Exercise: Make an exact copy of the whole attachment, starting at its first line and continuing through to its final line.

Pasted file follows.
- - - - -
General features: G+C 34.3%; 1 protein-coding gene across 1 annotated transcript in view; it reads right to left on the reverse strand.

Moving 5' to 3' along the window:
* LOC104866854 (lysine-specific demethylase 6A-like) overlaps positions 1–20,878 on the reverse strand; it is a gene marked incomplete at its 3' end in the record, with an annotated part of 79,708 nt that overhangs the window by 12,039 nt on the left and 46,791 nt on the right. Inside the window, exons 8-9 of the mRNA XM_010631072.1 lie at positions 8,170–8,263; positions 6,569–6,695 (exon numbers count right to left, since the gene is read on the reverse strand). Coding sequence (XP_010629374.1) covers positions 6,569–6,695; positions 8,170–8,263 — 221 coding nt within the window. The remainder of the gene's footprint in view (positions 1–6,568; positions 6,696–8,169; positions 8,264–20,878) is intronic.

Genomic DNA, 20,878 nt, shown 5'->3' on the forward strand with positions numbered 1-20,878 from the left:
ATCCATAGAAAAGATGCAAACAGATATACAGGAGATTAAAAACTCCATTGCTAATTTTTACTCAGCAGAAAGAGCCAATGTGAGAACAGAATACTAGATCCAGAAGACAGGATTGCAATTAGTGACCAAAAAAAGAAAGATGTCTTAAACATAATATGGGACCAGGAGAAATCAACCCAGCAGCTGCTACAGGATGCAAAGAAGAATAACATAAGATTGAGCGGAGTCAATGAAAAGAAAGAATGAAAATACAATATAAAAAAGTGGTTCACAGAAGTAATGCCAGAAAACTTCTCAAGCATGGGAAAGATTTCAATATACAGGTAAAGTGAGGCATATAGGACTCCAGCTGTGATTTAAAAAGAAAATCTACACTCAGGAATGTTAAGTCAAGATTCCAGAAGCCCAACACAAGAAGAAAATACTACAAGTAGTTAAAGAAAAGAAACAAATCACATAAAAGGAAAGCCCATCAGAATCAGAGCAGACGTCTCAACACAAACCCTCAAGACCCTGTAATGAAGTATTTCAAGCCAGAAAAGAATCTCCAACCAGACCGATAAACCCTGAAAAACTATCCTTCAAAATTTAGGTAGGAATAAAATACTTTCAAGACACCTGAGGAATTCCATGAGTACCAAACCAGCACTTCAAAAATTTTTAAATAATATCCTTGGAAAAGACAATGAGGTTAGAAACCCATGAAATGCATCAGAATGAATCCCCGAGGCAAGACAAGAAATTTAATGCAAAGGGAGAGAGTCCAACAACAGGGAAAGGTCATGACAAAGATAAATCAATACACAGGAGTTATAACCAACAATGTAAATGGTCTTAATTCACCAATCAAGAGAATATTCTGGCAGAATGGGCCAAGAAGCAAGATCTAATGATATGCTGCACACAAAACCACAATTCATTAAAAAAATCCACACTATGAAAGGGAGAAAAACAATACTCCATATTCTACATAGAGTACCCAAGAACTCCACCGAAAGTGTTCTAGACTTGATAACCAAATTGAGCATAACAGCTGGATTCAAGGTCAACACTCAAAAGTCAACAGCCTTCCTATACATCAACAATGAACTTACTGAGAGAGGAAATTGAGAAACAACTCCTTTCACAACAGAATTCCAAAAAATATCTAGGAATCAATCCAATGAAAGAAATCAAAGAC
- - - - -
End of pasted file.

General features: G+C 34.3%; 1 protein-coding gene across 1 annotated transcript in view; it reads right to left on the reverse strand.

Moving 5' to 3' along the window:
* LOC104866854 (lysine-specific demethylase 6A-like) overlaps positions 1–20,878 on the reverse strand; it is a gene marked incomplete at its 3' end in the record, with an annotated part of 79,708 nt that overhangs the window by 12,039 nt on the left and 46,791 nt on the right. Inside the window, exons 8-9 of the mRNA XM_010631072.1 lie at positions 8,170–8,263; positions 6,569–6,695 (exon numbers count right to left, since the gene is read on the reverse strand). Coding sequence (XP_010629374.1) covers positions 6,569–6,695; positions 8,170–8,263 — 221 coding nt within the window. The remainder of the gene's footprint in view (positions 1–6,568; positions 6,696–8,169; positions 8,264–20,878) is intronic.

Genomic DNA, 20,878 nt, shown 5'->3' on the forward strand with positions numbered 1-20,878 from the left:
ATCCATAGAAAAGATGCAAACAGATATACAGGAGATTAAAAACTCCATTGCTAATTTTTACTCAGCAGAAAGAGCCAATGTGAGAACAGAATACTAGATCCAGAAGACAGGATTGCAATTAGTGACCAAAAAAAGAAAGATGTCTTAAACATAATATGGGACCAGGAGAAATCAACCCAGCAGCTGCTACAGGATGCAAAGAAGAATAACATAAGATTGAGCGGAGTCAATGAAAAGAAAGAATGAAAATACAATATAAAAAAGTGGTTCACAGAAGTAATGCCAGAAAACTTCTCAAGCATGGGAAAGATTTCAATATACAGGTAAAGTGAGGCATATAGGACTCCAGCTGTGATTTAAAAAGAAAATCTACACTCAGGAATGTTAAGTCAAGATTCCAGAAGCCCAACACAAGAAGAAAATACTACAAGTAGTTAAAGAAAAGAAACAAATCACATAAAAGGAAAGCCCATCAGAATCAGAGCAGACGTCTCAACACAAACCCTCAAGACCCTGTAATGAAGTATTTCAAGCCAGAAAAGAATCTCCAACCAGACCGATAAACCCTGAAAAACTATCCTTCAAAATTTAGGTAGGAATAAAATACTTTCAAGACACCTGAGGAATTCCATGAGTACCAAACCAGCACTTCAAAAATTTTTAAATAATATCCTTGGAAAAGACAATGAGGTTAGAAACCCATGAAATGCATCAGAATGAATCCCCGAGGCAAGACAAGAAATTTAATGCAAAGGGAGAGAGTCCAACAACAGGGAAAGGTCATGACAAAGATAAATCAATACACAGGAGTTATAACCAACAATGTAAATGGTCTTAATTCACCAATCAAGAGAATATTCTGGCAGAATGGGCCAAGAAGCAAGATCTAATGATATGCTGCACACAAAACCACAATTCATTAAAAAAATCCACACTATGAAAGGGAGAAAAACAATACTCCATATTCTACATAGAGTACCCAAGAACTCCACCGAAAGTGTTCTAGACTTGATAACCAAATTGAGCATAACAGCTGGATTCAAGGTCAACACTCAAAAGTCAACAGCCTTCCTATACATCAACAATGAACTTACTGAGAGAGGAAATTGAGAAACAACTCCTTTCACAACAGAATTCCAAAAAATATCTAGGAATCAATCCAATGAAAGAAATCAAAGAC